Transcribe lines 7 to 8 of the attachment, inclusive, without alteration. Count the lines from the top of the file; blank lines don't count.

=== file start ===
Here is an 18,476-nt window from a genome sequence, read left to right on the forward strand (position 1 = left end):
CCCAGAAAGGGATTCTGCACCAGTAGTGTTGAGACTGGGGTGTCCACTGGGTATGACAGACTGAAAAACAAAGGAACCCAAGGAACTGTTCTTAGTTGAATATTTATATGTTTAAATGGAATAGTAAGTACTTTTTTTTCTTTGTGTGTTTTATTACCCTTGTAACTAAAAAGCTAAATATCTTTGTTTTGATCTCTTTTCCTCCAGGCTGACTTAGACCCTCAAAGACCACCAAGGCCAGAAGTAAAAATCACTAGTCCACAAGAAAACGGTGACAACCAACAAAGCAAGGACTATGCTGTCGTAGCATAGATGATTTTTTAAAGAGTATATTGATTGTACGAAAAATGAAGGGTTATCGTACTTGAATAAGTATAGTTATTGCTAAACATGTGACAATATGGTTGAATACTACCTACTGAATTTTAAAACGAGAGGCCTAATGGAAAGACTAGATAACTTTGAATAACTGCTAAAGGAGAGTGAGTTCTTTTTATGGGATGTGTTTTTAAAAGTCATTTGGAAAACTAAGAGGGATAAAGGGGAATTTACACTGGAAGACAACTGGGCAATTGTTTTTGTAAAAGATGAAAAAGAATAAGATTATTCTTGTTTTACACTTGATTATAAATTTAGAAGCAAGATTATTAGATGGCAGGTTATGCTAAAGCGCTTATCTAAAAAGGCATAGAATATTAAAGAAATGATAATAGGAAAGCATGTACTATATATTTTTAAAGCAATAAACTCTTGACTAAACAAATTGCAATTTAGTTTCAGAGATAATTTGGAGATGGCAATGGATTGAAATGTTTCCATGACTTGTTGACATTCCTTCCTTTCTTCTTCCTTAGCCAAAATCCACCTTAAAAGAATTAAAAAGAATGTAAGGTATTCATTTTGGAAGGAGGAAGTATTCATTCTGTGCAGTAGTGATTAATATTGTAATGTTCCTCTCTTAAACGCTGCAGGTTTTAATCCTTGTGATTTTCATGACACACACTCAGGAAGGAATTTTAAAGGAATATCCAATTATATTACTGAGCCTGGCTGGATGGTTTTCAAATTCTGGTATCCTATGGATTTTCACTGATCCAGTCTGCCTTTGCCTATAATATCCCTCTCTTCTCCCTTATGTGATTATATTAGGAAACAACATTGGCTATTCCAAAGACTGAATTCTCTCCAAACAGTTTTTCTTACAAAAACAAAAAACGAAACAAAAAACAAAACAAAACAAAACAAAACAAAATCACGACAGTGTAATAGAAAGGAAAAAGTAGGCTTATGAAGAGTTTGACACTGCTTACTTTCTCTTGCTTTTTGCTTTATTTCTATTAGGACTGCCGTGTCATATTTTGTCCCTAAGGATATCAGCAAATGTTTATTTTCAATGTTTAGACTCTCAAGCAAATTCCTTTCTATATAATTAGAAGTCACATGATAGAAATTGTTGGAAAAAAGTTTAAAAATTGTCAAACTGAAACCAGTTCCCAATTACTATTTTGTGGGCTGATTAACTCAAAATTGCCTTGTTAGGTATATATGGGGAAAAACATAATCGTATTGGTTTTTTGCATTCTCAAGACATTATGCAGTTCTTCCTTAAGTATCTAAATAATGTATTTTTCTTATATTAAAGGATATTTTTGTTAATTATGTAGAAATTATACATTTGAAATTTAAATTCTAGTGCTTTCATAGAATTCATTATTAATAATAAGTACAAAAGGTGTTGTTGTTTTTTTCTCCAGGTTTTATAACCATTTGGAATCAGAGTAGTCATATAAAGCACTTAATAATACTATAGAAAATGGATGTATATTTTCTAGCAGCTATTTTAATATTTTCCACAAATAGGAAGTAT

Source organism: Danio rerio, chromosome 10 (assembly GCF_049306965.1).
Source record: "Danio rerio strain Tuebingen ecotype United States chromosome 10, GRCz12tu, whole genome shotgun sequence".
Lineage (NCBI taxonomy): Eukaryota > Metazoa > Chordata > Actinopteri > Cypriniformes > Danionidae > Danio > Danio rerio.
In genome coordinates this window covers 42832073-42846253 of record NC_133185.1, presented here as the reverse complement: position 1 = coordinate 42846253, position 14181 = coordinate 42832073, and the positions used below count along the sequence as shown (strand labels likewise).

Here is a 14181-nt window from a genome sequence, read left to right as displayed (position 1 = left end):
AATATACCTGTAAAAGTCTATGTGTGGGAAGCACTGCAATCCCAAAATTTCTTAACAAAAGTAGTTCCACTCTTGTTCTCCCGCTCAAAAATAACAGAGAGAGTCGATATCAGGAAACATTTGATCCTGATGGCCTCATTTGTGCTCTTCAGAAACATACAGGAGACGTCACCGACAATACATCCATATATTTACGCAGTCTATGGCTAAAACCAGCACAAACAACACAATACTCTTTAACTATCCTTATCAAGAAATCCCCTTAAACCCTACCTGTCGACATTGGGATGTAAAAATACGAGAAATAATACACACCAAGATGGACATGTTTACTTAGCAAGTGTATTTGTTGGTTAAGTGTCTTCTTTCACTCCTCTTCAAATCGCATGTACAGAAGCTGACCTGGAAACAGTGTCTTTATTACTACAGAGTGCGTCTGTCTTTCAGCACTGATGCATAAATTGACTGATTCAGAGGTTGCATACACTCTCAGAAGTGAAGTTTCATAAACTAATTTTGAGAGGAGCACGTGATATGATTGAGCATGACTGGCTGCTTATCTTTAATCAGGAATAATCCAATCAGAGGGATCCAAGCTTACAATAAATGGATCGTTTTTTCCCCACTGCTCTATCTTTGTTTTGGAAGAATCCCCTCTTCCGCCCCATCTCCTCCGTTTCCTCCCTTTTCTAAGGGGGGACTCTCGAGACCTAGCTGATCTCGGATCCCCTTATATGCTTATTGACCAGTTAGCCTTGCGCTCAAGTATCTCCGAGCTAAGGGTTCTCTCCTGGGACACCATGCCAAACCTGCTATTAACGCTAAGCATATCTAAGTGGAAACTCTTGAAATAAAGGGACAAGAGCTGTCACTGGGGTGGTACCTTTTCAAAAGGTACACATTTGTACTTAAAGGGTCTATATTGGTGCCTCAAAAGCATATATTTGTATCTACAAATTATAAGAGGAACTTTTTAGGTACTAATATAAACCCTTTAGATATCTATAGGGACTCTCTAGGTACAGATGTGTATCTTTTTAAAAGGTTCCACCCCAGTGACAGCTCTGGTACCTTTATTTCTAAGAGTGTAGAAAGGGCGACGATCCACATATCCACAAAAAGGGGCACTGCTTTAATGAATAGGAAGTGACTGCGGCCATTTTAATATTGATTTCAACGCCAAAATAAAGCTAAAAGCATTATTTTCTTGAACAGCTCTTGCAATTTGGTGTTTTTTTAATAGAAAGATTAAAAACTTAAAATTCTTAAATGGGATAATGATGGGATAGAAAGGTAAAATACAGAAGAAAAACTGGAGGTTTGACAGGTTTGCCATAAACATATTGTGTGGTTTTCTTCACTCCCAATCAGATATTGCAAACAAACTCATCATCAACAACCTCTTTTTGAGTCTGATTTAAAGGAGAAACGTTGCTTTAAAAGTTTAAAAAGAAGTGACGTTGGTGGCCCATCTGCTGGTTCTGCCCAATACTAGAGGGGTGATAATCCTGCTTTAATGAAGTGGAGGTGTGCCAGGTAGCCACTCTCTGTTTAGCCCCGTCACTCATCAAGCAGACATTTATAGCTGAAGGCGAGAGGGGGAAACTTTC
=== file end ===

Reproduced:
Here is a 14181-nt window from a genome sequence, read left to right as displayed (position 1 = left end):
AATATACCTGTAAAAGTCTATGTGTGGGAAGCACTGCAATCCCAAAATTTCTTAACAAAAGTAGTTCCACTCTTGTTCTCCCGCTCAAAAATAACAGAGAGAGTCGATATCAGGAAACATTTGATCCTGATGGCCTCATTTGTGCTCTTCAGAAACATACAGGAGACGTCACCGACAATACATCCATATATTTACGCAGTCTATGGCTAAAACCAGCACAAACAACACAATACTCTTTAACTATCCTTATCAAGAAATCCCCTTAAACCCTACCTGTCGACATTGGGATGTAAAAATACGAGAAATAATACACACCAAGATGGACATGTTTACTTAGCAAGTGTATTTGTTGGTTAAGTGTCTTCTTTCACTCCTCTTCAAATCGCATGTACAGAAGCTGACCTGGAAACAGTGTCTTTATTACTACAGAGTGCGTCTGTCTTTCAGCACTGATGCATAAATTGACTGATTCAGAGGTTGCATACACTCTCAGAAGTGAAGTTTCATAAACTAATTTTGAGAGGAGCACGTGATATGATTGAGCATGACTGGCTGCTTATCTTTAATCAGGAATAATCCAATCAGAGGGATCCAAGCTTACAATAAATGGATCGTTTTTTCCCCACTGCTCTATCTTTGTTTTGGAAGAATCCCCTCTTCCGCCCCATCTCCTCCGTTTCCTCCCTTTTCTAAGGGGGGACTCTCGAGACCTAGCTGATCTCGGATCCCCTTATATGCTTATTGACCAGTTAGCCTTGCGCTCAAGTATCTCCGAGCTAAGGGTTCTCTCCTGGGACACCATGCCAAACCTGCTATTAACGCTAAGCATATCTAAGTGGAAACTCTTGAAATAAAGGGACAAGAGCTGTCACTGGGGTGGTACCTTTTCAAAAGGTACACATTTGTACTTAAAGGGTCTATATTGGTGCCTCAAAAGCATATATTTGTATCTACAAATTATAAGAGGAACTTTTTAGGTACTAATATAAACCCTTTAGATATCTATAGGGACTCTCTAGGTACAGATGTGTATCTTTTTAAAAGGTTCCACCCCAGTGACAGCTCTGGTACCTTTATTTCTAAGAGTGTAGAAAGGGCGACGATCCACATATCCACAAAAAGGGGCACTGCTTTAATGAATAGGAAGTGACTGCGGCCATTTTAATATTGATTTCAACGCCAAAATAAAGCTAAAAGCATTATTTTCTTGAACAGCTCTTGCAATTTGGTGTTTTTTTAATAGAAAGATTAAAAACTTAAAATTCTTAAATGGGATAATGATGGGATAGAAAGGTAAAATACAGAAGAAAAACTGGAGGTTTGACAGGTTTGCCATAAACATATTGTGTGGTTTTCTTCACTCCCAATCAGATATTGCAAACAAACTCATCATCAACAACCTCTTTTTGAGTCTGATTTAAAGGAGAAACGTTGCTTTAAAAGTTTAAAAAGAAGTGACGTTGGTGGCCCATCTGCTGGTTCTGCCCAATACTAGAGGGGTGATAATCCTGCTTTAATGAAGTGGAGGTGTGCCAGGTAGCCACTCTCTGTTTAGCCCCGTCACTCATCAAGCAGACATTTATAGCTGAAGGCGAGAGGGGGAAACTTTC